https://www.analog.com/media/en/technical-documentation/data-sheets/AD737.pdf

Only analog computations not in the digital domain.

Marco1971


The conversion principle is not relevant in the end, concerning the clipping of the OPAmps.
Anyhow, I also first stumbled across this RMS chip AD8436, but it is AC coupled only, and its input label RMS_IN seems not to be connected anywhere else in the schematic, so maybe this IC is a placeholder only?

I'll have a look, if it's really assembled inside the 121GW.

Frank
 

Offline Marco1971

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Re: New eevblog multimeter?
« Reply #79 on: August 17, 2020, 10:15:53 am »


Hi, 121GW uses a "True RMS to DC" converter i.e an Analog Devices AD8436

https://www.analog.com/media/en/technical-documentation/data-sheets/AD8436.pdf

Fluke 87V uses an Analog Device AD737J

https://www.analog.com/media/en/technical-documentation/data-sheets/AD737.pdf

Only analog computations not in the digital domain.

Marco1971


The conversion principle is not relevant in the end, concerning the clipping of the OPAmps.
Anyhow, I also first stumbled across this RMS chip AD8436, but it is AC coupled only, and its input label RMS_IN seems not to be connected anywhere else in the schematic, so maybe this IC is a placeholder only?

I'll have a look, if it's really assembled inside the 121GW.

Frank

The conversion remain in the analog domain not in digital as you stated before.

IC17 on mainboard

https://lygte-info.dk/review/DMMEEVBlog%20121GW%20UK.html

Marco1971
« Last Edit: August 17, 2020, 10:22:35 am by Marco1971 »
 

Online Dr. Frank

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Re: New eevblog multimeter?
« Reply #80 on: August 17, 2020, 10:52:26 am »


The conversion remain in the analog domain not in digital as you stated before.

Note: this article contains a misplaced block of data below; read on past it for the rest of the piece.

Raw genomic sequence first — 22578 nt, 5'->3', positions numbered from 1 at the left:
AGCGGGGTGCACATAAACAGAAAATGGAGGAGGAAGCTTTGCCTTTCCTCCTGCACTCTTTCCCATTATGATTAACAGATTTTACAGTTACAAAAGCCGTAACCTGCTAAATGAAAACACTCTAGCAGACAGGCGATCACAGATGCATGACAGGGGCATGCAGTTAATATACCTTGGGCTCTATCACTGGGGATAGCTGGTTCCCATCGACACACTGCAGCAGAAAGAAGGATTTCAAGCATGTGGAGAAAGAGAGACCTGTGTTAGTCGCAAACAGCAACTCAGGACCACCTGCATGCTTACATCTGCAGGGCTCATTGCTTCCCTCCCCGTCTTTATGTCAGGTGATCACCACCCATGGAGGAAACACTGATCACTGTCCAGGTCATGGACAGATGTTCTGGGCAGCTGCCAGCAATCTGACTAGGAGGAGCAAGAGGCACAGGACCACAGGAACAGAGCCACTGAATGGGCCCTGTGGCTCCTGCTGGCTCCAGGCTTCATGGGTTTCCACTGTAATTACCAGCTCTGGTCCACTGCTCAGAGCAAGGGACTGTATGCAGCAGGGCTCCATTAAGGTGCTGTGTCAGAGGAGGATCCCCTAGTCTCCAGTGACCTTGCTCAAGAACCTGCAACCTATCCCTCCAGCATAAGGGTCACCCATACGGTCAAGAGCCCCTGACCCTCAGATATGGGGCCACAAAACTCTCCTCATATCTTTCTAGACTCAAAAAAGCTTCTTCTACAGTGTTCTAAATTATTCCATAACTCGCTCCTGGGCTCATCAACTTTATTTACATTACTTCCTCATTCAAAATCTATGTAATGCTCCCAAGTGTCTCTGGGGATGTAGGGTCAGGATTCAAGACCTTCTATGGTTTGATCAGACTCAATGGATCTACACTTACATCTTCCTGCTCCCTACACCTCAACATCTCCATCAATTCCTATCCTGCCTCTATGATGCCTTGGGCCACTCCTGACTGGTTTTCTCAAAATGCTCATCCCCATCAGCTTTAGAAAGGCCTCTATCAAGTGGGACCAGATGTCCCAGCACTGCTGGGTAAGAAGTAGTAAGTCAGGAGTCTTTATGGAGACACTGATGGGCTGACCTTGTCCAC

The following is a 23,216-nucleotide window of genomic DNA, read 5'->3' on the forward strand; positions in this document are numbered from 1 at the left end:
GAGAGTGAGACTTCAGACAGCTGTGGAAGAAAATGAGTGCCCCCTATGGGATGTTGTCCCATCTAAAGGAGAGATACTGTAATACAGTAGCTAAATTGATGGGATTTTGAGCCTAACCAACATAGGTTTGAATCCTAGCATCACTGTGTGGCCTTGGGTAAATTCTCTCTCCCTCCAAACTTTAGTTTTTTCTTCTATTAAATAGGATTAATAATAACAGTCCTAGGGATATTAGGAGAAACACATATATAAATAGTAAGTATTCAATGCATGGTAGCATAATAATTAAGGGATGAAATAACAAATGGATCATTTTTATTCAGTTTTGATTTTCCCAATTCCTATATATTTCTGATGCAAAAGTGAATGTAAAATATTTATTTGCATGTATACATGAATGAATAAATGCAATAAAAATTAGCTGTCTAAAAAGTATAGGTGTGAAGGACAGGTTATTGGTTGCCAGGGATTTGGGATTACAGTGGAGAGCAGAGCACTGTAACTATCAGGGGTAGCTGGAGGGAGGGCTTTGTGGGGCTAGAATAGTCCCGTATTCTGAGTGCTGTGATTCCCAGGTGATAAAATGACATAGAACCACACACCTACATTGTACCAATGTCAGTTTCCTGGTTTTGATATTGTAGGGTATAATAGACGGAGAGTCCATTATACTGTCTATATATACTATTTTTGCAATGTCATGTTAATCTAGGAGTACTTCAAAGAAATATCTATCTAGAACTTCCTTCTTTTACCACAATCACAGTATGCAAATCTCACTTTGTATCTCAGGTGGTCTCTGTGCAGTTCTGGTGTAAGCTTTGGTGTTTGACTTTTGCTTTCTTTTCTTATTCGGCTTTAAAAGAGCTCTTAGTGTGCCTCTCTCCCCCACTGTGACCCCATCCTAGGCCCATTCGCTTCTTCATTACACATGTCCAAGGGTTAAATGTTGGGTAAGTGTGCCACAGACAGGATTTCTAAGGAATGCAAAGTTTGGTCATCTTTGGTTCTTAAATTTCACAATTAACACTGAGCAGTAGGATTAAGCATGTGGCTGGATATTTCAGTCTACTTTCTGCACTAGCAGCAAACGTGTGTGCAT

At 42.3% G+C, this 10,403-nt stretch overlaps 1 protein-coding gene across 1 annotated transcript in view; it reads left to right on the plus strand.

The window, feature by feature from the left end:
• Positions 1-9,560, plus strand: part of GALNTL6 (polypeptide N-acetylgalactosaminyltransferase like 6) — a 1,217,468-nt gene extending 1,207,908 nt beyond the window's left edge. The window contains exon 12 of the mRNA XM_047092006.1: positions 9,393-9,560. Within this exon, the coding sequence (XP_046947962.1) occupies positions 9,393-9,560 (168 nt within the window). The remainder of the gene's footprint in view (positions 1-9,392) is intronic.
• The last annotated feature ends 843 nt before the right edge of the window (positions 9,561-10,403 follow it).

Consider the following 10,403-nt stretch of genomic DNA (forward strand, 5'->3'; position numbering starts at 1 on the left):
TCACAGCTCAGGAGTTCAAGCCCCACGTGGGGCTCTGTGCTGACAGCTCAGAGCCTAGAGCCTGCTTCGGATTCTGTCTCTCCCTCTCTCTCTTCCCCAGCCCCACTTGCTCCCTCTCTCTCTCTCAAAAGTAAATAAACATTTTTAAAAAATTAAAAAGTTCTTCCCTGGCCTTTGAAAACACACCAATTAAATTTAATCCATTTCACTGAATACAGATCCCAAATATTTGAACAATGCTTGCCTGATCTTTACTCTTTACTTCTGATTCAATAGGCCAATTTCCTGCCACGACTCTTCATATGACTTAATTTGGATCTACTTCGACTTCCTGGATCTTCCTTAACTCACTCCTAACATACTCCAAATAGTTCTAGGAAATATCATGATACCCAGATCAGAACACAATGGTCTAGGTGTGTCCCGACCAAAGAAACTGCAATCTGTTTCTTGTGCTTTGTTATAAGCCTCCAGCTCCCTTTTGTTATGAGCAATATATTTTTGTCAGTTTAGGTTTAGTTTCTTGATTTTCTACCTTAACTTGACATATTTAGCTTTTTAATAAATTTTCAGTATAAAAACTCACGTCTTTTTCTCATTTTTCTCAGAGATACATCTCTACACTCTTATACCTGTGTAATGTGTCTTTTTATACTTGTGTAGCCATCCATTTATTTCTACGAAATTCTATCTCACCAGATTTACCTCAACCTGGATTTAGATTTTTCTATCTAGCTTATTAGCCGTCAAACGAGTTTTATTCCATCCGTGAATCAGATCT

IC17 on mainboard

https://lygte-info.dk/review/DMMEEVBlog%20121GW%20UK.html

Marco1971

You're correct.. I also found this missing label RMS_IN.

Then the explanation of all this mess is easy..
For this low burden current measurements, in the 5mA range, the shunt voltage is amplified by 10 by U8, MAX 4238, then again by 10 by the OP1 of the HY3131, where the clipping occurs. Then the signal goes directly to the RMS converter U17, and its DC output is measured by HY3131.

Therefore, there is no physical option to detect this clipping of OP1, as the AC signal is routed outside the HY3131. 

That's a real HW design flaw.

The ACV problem has different root causes.

Frank
 

Offline coromonadalix

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Re: New eevblog multimeter?
« Reply #81 on: August 17, 2020, 02:23:06 pm »
Would an  op with an agc gain applied to it could correct this clipping problem ??

Or simply put the low burden option is a burden in the circuitry  10x gain with another 10x gain is kinda too much ?
 

Online Kleinstein

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Re: New eevblog multimeter?
« Reply #82 on: August 17, 2020, 04:05:38 pm »
I don't think the extra gain should be a problem here - if at all there could be a problem with the reference point used for the amplification of the max4238. However this should normally be correct the other side of the shunt. For the DMM chip it makes no difference wether the signal come directly from the shunt or from the extra amplifier. The max4238 should only give a small output signal like 0.2-0.5 V max, comparable to a normal shunt signal. So this OP should not run into saturation. However the signal may be a little larger than from a normal shunt and leave the common mode range of the input - something that the normal protection would prevent directly at the shunt.

There may be a tiny chance that the x10 from the max4238 and x10 from the DMM chip together may start oscillating under certain condition via a feedback through the virtual ground.

The maximum crest factor (peak values compared to RMS) may be limited by the design / level the RMS chip is driven too. So the design balance may be more towards low noise / low maximum crest factor instead of higher permitted crest factor at the cost of more noise and drift. Especially currents may show a high crest factor. Ideally (e.g. new meter) there would be detection of exceeding the peak levels and switch to the next larger range or a special high crest factor mode.
 

Offline dcac

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Re: New eevblog multimeter?